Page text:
Emotions affect heart rate variability.[10] It seems logical to conclude that they would affect the fetus as well as the mother.

In the case of therapeutic amniocentesis, the procedure is performed because there is suspicion of genetic abnormality – which in itself raises questions about the health of the amniotic fluid cell population.

In addition, there is always the concern of the health of the donor of the amniotic fluid.

The FDA issued guidance in March of 2016 for donor screening to reduce the risk of transmission of the Zika virus. This would seem to imply that there actually is a risk of transmission of this virus (among others) through amniotic fluid. Blood specimens from 3% of asymptomatic blood donors in French Polynesia were positive for the Zika virus.[11]

Any genetic abnormality of the donor will be transmitted through the donor’s stem cells. And we have no way of screening for all possible abnormalities or infections.

Older individuals produce older stem cells, of course. The health of the stem cell will be to a certain extent dependent on the health of the body from which it is derived. On the other hand, stem cells do not divide nearly as frequently as regular body cells, and therefore have not lost as much of their youthful telomeres as regular cells. Thus “old” stem cells may not be nearly as “old” physiologically as we might think.

Amniotic fluid stem cells, on the other hand, are very young, and therefore in theory healthier and more capable of rejuvenation than older cells. Nevertheless, they are foreign to our own bodies, may have unknown genetic changes, and may even incorporate infections not present in our own body’s cells.

I personally would vote for using my own cells to heal my own body. At the Arizona Center for Advanced Medicine we do not use amniotic fluid as a source of cultured stem cells for our therapies. We use our patients’ own body tissues if they choose to do any form of stem cell therapy.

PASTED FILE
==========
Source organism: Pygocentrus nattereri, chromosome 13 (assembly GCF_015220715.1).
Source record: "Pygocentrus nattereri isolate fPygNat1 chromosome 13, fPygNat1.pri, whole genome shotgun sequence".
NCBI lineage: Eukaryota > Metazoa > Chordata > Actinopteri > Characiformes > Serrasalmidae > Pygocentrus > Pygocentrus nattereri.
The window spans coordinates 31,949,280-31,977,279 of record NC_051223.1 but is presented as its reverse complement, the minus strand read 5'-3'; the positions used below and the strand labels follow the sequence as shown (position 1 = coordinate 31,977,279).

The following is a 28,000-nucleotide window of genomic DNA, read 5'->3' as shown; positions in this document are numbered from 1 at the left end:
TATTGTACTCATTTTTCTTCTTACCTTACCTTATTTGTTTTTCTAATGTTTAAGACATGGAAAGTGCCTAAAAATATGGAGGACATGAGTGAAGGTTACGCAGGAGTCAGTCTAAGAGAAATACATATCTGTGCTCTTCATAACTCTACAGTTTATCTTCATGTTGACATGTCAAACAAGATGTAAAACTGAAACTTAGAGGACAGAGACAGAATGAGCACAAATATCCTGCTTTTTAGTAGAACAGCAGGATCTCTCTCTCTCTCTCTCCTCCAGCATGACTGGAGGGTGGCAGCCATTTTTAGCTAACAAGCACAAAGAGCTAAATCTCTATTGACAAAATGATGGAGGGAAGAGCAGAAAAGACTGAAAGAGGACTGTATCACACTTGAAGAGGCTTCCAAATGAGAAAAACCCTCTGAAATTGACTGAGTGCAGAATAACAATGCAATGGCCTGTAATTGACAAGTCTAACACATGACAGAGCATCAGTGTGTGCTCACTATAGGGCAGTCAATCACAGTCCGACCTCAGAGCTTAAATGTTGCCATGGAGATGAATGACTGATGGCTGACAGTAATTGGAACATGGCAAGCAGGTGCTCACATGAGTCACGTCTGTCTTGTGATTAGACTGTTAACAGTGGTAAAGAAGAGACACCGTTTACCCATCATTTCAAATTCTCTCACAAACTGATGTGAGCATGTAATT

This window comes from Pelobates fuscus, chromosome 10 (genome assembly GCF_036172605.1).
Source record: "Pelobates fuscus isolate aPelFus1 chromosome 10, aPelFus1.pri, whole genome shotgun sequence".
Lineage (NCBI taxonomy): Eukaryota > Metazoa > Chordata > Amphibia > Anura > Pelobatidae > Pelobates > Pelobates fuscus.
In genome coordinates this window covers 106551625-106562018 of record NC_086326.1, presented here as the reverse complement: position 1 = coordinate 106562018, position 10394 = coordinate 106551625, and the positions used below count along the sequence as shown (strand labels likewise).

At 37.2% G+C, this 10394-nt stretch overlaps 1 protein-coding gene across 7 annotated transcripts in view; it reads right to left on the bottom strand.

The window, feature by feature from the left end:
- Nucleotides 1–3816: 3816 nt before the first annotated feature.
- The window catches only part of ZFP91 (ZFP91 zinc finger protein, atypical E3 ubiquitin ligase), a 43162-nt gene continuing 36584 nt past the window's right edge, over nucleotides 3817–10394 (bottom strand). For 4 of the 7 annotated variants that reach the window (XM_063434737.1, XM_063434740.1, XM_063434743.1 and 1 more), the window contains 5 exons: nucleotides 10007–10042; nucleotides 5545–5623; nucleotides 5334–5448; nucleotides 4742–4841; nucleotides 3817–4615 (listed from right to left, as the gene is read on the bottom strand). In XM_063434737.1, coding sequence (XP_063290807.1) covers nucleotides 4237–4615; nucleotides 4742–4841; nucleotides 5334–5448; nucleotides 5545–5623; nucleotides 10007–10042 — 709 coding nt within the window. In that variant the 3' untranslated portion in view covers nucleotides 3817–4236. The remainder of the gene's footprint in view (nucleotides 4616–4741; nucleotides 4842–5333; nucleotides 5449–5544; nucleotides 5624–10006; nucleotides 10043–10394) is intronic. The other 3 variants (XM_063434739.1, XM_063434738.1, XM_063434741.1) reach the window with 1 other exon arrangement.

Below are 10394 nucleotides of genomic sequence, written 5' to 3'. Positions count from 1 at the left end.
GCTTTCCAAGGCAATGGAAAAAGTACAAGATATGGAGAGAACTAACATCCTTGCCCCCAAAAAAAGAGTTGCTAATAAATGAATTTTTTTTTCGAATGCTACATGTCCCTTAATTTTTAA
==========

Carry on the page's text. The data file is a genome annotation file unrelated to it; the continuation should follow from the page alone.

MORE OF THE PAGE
Anyone who decides to do the stem cell therapy procedure will need to make a decision as to the source of the cells based on their own reflection and research.

For more information, please call us at 480-240-2600 to set up a free 15-minute phone consultation, to determine whether stem cell therapy may be a good option for you.

[1] Chris Centeno, M.D. is a specialist in regenerative medicine and the new field of Interventional Orthopedics. Centeno pioneered orthopedic stem cell procedures in 2005 and is responsible for a large amount of the published research on stem cell use for orthopedic applications.

[4] Pieternella S. in `t Anker, Sicco A. Scherjon, Carin Kleijburg-van der Keur, Willy A. Noort, Frans H. J. Claas, Roelof Willemze, Willem E. Fibbe, Humphrey H. H.Kanhai. Amniotic fluid as a novel source of mesenchymal stem cells for therapeutic transplantation. Blood 2003 102:1548-1549; doi:10.1182/blood-2003-04-1291.

[5] Gholizadeh-Ghalehaziz S, Farahzadi R, Fathi E, Pashaias M. A Mini Overview of Isolation, Characterization and Application of Amniotic Fluid Stem cells. International Journal of Stem Cells 2015;8:115-120

[6] Roubelakis MG, Bitsika V, Anagnou NP et al. In vitro and in vivo properties of distinct populations of amniotic fluid mesenchymal progenitor cells. J Cell Mol Med 15;9:1896-1913 (2011).

[7] Tong XL, Wang L, Xu YP et al.Potential Function of Amniotic Fluid in Fetal Development —Novel Insights by Comparing the Composition of Human Amniotic Fluid with Umbilical Cord and Maternal Serum at Mid and Late Gestation. J Chinese Med Assn 72;7:368-373 (July 2009).

[8] Baghaban Eslaminejad MR, Jahangir Sh. Amniotic fluid stem cells and their application in cell-based tissue regeneration. Int J Fertil Steril. 2012; 6(3): 147-156.

[9] Mastorakos G, Ilias I. Maternal and fetal hypothalamic-pituitary-adrenal axes during pregnancy and postpartum. Ann N Y Acad Sci. 2003 Nov;997:136-49.

[10] Rainville P, Bechara A, Naqvi N, Damasio AR. Basic emotions are associated with distinct patterns of cardiorespiratory activity. Int J Psychophysiol 61;1:5-18 (July 2006).

[11] Musso, D, Nhan, T, Robin, E, Roche, C, Bierlaire, D, Zisou, K, Shan Yan, A, CaoLormeau, VM, and Broult, J, Potential for Zika virus transmission through blood transfusion demonstrated during an outbreak in French Polynesia, November 2013 to February 2014. Euro Surveill, 2014. 19(14).